22. Huggins, M.K., Haritos-Fatouros, M. and Zimbardo, P.G. (2002) Violence Workers: Police Torturers and Murderers Reconstruct Brazilian Atrocities. Berkeley: University of California Press.CrossRefGoogle Scholar
  23. Jefferson, A. and Jensen, S. (2009) State Violence and Human Rights: State Officials in the South. New York: Routledge.Google Scholar
  24. Johnson, D.A. and Pearson, N.L. (2009) Tactical mapping: How nonprofits can identify the levers of change. Nonprofit Quarterly 16: 92–99.Google Scholar
  25. Kahneman, D. and Egan, P. (2011) Thinking, Fast and Slow. New York: Farrar, Straus and Giroux.Google Scholar
  26. Kelman, H.C. (1989) Crimes of Obedience: Toward a Social Psychology of Authority and Responsibility. New Haven: Yale University Press.Google Scholar
  27. Kohn, E. (2013) How Forests Think: Toward an Anthropology Beyond the Human. Berkeley: University of California Press.CrossRefGoogle Scholar
  28. Krause, S.R. (2011) Bodies in action: Corporeal agency and democratic politics. Political Theory 39: 299–324.CrossRefGoogle Scholar
  29. Lacey, N. (1988) State Punishment. London: Routledge.Google Scholar
  30. Latour, B. (1996) On interobjectivity. Mind, Culture, and Activity 3: 228–245.CrossRefGoogle Scholar
  31. Latour, B. (2004) Politics of Nature: How to Bring the Sciences into Democracy. Cambridge: Harvard University Press.Google Scholar
  32. Latour, B. (2005) Reassembling the Social. Oxford: Oxford University Press.Google Scholar
  33. Ludwig Bolzmann Institute for Human Rights. (2018) Atlas of torture. https://www.atlas-of-torture.org/page/ilak7rm312z5y50p8qhxb6gvi, accessed 1 August.
  34. May, L. (1992) Sharing Responsibility. Chicago: University of Chicago Press.Google Scholar
  35. Milgram, S. (1974) Obedience to Authority: An Experimental View. Manhattan: Harper & Row.Google Scholar
  36. Munasinghe, V. and Celermajer, D. (2017) Acute and everyday violence in Sri Lanka. Journal of Contemporary Asia 47: 615–640.CrossRefGoogle Scholar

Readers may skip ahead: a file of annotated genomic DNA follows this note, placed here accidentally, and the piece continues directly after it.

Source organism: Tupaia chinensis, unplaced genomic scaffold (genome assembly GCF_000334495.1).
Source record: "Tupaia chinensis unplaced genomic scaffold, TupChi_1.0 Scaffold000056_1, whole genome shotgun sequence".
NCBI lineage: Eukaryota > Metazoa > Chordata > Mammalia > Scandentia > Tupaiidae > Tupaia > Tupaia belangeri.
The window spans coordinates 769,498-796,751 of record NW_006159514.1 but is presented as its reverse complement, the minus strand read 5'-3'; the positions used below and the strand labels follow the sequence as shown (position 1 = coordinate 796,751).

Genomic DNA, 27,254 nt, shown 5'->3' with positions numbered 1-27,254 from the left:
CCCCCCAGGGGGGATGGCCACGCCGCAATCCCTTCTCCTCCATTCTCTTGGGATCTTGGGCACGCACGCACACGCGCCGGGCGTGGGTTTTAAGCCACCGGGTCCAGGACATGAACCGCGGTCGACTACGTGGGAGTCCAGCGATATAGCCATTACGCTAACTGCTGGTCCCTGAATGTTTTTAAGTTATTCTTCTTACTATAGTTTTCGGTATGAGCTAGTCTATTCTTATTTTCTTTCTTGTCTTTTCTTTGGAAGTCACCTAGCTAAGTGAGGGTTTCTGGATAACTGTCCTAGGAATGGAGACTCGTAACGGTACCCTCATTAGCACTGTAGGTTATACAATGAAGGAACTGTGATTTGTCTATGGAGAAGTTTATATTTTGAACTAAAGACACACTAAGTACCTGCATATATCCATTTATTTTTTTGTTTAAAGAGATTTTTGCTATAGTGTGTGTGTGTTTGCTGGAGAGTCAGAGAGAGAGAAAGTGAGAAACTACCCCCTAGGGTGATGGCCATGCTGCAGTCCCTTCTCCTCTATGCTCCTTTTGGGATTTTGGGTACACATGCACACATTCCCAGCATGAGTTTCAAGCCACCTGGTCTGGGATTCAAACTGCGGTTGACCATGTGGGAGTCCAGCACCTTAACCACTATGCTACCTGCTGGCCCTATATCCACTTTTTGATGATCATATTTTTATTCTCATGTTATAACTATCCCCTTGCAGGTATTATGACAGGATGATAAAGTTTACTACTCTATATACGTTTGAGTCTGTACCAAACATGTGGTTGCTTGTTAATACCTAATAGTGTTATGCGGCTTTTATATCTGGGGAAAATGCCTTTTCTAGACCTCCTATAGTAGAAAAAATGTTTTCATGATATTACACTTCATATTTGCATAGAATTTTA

37. Nowak, M. (1998) On the prevention of torture. In: D. Bertil (ed.) An End to Torture: Strategies for Its Eradication. London: Zed Books.Google Scholar
  38. Nowak, M., McArthur, E. and Buchinger, K. (2008) The United Nations Convention Against Torture: A Commentary. Oxford: Oxford University Press.CrossRefGoogle Scholar
  39. Pina e Cunha, M., Clegg, S. and Rego, A. (2014) The ethical speaking of objects: Ethics and the “objective” world of Khmer Rouge young comrades. Journal of Political Power 7: 35–61.CrossRefGoogle Scholar
  40. Rejali, D. (2009) Torture and Democracy. Princeton: Princeton University Press.CrossRefGoogle Scholar
  41. Roth, K. (2004) Defending economic, social and cultural rights: Practical issues faced by an international human rights organization. Human Rights Quarterly 26: 63–73.CrossRefGoogle Scholar
  42. Schiff, J.L. (2014) Burdens of Political Responsibility: Narrative and the Cultivation of Responsiveness. Cambridge: Cambridge University Press.CrossRefGoogle Scholar
  43. Shue, H. (2005) Torture in dreamland: Disposing of the ticking bomb. Case Western Reserve Journal of International Law 37: 231.Google Scholar
  44. Spinoza, B. (1985) Collected Works of Spinoza. Princeton: Princeton University Press.Google Scholar
  45. Strawson, P.F. (2008) Freedom and Resentment and Other Essays. Abingdon: Routledge.CrossRefGoogle Scholar
  46. Tibbitts, F. (2002) Understanding what we do: Emerging models for human rights education. International Review of Education 48: 159–171.CrossRefGoogle Scholar
  47. Tilly, C. (1999) The trouble with stories. In: B. Pescosolido and R. Aminzade (eds.) The Social Worlds of Higher Education. Handbook for Teaching in a New Century. Pine Ford Press.Google Scholar
  48. Von Hirsch, A., Wikstrom, P.-O., Burney, E., Bottoms, A.E. and Von Hirsch, A. (1999) Criminal Deterrence and Sentence Severity. Oxford: Hart Publishing.Google Scholar
  49. Wahl, R. (2016) In the Eye of the Torturer. Palo Alto: Stanford University Press.Google Scholar
  50. Williams, C. (2017) Unravelling the subject with Spinoza: Towards a morphological analysis of the scene of subjectivity. Contemporary Political Theory 16: 342–362.CrossRefGoogle Scholar
  51. Young, I.M. (2006) Responsibility and global justice: A social connection model. Social Philosophy and Policy 23: 102–130.CrossRefGoogle Scholar
  52. Zimbardo, P. (2007) The Lucifer Effect: Understanding How Good People Turn Evil. Nw York: Random House.Google Scholar

Copyright information

© Springer Nature Limited 2019

Authors and Affiliations

  1. 1.Department of Sociology and Social PolicyUniversity of SydneySydneyAustralia

Personalised recommendations